Technology is high on U.S. consumers’ holiday shopping lists for the 2016 holiday season, according to the CTA (Consumer Technology Association). And wearable activity trackers are a fast-growing segment of consumer technology purchases expected in shoppers’ carts (both physical and online virtual) this fourth quarter of 2016, CTA notes in its 23rd Annual Holiday Outlook consumer survey research.
The line graph illustrates the hot categories in this year’s holiday gift mix, led by smart phones (in red), tablets, laptops, and video game systems. But the proportion of people intending to purchase smartwatches now ties with video game system sales, closely followed by wearable activity tracker intentions-to-buy.
Some 27% of consumers expect to purchase some form of wearable tech, CTA expects, led by smartwatches (17%), activity trackers (15%), heart rates monitors/straps (9%), and GPS sport watches (6%). Beyond holiday shopping, one-third of people plan to purchase a smartwatch in the next year, 27% plan to buy a dedicated wearable device in the next year, and 21% plan to purchase a fitness GPS.
CTA forecasts that fitness tracker shipments in the U.S. will grow 25% from 2016 to 2017, to a total of 35.1 million unit shipments. For context, CTA expects 12.8 mm smartwatches to be shipped in the U.S. in 2017, about one-third of the volume of fitness trackers shipped.
Health Populi’s Hot Points: Consumers in the U.S. will spend about $804 on holiday gifts for the 2016 gifting season, CTA projects. $241 of that (about 30%) will be for technology gifts.
Expect every retailer that buys ad space for Black Friday 2016 to include fitness trackers and wearable devices in their “doorbuster” promotions, like those shown in Best Buy’s ad from the 2015 holiday shopping season. When Fitbits et. al. become loss leaders on Thanksgiving weekend, you know the category has hit mainstream consumer status.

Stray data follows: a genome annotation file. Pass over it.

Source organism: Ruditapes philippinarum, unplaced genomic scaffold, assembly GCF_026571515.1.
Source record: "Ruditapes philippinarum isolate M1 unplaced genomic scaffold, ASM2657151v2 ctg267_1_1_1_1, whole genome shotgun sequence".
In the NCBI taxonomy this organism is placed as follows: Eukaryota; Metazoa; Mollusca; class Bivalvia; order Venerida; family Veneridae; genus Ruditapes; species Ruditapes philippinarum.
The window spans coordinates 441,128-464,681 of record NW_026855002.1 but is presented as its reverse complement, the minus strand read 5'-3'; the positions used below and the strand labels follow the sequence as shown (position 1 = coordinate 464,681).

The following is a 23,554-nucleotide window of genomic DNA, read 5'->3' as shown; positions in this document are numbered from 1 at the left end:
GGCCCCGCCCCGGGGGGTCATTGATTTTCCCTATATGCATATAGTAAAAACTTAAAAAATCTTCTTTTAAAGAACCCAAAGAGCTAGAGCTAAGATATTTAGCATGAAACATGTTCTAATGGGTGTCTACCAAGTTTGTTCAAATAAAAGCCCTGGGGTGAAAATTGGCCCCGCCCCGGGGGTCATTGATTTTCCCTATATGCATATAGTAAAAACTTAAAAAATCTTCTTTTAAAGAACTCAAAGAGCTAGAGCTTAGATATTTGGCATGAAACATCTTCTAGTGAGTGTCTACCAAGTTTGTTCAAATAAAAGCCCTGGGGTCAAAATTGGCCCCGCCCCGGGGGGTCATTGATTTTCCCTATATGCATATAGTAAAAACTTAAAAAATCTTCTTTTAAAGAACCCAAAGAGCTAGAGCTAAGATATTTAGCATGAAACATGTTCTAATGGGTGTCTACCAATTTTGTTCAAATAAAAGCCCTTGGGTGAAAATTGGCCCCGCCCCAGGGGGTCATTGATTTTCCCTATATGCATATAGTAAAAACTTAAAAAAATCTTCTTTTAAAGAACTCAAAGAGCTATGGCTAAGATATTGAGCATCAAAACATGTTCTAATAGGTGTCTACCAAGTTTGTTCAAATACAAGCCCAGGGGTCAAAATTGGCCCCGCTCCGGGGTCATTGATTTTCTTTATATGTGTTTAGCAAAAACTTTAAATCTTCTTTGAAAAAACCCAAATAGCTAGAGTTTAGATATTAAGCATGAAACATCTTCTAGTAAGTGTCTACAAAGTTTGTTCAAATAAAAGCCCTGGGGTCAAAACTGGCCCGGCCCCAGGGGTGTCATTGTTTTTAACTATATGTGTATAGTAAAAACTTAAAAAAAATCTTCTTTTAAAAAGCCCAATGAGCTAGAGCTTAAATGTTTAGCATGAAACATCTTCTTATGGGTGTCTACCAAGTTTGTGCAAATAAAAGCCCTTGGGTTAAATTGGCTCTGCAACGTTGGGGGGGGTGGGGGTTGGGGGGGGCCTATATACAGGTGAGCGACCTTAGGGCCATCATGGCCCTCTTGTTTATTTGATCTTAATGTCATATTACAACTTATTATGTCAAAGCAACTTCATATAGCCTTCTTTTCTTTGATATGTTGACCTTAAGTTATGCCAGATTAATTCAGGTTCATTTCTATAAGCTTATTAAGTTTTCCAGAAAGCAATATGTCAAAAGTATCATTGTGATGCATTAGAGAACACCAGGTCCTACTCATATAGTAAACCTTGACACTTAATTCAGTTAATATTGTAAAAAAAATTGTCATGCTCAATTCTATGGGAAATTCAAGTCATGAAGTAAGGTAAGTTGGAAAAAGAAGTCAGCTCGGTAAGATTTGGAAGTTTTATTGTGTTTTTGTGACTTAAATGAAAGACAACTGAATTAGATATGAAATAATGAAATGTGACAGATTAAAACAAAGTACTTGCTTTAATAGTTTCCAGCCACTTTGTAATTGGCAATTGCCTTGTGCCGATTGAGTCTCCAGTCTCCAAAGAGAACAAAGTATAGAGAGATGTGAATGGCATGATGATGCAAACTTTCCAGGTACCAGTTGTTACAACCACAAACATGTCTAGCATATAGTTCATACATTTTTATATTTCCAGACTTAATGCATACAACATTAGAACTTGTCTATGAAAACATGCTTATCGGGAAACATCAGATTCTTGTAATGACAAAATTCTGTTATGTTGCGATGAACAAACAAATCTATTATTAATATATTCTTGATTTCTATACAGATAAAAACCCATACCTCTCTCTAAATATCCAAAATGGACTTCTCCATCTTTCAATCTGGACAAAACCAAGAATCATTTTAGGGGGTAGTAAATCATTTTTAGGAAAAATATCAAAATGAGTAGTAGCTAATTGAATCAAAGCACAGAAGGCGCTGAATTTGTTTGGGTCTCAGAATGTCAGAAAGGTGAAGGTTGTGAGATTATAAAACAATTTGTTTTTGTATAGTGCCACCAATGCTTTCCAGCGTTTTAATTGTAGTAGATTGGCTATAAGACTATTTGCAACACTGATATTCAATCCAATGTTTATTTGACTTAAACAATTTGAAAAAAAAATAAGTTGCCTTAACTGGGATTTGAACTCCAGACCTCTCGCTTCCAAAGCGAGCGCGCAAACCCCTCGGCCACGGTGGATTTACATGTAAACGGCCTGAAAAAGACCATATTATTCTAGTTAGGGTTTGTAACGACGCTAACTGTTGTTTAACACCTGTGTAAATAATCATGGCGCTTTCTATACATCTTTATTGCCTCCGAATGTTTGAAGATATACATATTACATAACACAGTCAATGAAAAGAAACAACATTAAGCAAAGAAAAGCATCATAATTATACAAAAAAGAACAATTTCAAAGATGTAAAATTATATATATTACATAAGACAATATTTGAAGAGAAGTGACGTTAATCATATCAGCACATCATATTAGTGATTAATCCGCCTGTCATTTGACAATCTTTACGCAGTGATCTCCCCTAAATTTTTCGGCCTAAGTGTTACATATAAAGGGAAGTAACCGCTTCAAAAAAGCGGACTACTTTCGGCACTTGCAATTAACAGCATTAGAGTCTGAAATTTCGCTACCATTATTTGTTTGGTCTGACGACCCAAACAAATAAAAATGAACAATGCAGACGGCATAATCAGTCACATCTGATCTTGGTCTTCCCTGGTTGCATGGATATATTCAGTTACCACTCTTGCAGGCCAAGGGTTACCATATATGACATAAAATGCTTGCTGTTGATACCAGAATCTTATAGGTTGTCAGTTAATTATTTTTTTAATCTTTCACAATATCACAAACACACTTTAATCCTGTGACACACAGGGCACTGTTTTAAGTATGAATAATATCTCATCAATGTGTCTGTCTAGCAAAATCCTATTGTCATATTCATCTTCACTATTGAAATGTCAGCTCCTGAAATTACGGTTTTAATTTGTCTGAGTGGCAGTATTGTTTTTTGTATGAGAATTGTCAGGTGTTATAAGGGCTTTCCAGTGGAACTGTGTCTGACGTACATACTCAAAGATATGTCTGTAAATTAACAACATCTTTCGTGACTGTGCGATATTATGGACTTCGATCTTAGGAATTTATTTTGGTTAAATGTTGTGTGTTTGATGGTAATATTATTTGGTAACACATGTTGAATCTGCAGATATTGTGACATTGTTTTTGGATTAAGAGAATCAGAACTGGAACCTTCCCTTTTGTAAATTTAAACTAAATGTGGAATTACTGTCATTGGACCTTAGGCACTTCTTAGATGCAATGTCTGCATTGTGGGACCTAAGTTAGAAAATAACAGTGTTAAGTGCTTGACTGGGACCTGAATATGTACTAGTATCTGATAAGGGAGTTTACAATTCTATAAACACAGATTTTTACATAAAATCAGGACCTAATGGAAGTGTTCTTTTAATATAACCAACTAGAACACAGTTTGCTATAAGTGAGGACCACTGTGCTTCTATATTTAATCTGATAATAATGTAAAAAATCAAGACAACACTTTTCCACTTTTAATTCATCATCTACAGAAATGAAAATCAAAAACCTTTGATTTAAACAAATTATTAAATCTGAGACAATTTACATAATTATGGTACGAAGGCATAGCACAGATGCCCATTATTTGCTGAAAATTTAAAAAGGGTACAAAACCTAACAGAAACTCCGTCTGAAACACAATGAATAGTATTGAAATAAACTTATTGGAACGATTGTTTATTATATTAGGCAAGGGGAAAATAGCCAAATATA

Consumers who are buying wearables tend to look to them to support exercise and fitness, and nutrition and food tracking, based on PwC’s consumer research. But evidence was reported this month in The Lancet Diabetes & Endocrinology journal finding no evidence that step increases in the short term driven health impacts in the intermediate term. This year-long study was conducted among 800 workers in Singapore who were paid 10 Singapore dollars to participate in the program, using the Fitbit Zip tracker. The participants’ goal was to log between 50,000 and 70,000 steps a week to earn the incentive, doubling if people exceeded the goal. Incentives kept people in the program, but eventually people abandoned the devices because they did not learn any new information about themselves.
The study was conducted in 2013-14, and critics of the results note that vendors and employers using wearables in wellness programs have improved design and behavioral incentives, respectively, over the past two years based on early learnings.
Fitbit has published its own research this month featuring the Dayton Regional Transit Authority’s work with Fitbit Group Health, yielding $2.3 million savings for the employer over two years as a result of the program. Fitbit’s program works with over 1,000 employers, including Barclays, Godaddy and Target, among them.
Notwithstanding the positive shopping forecast for wearable health trackers, U.S. consumers would much rather receive activity trackers for free or heavily subsidized by employers, according to PwC’s research into the wearables market.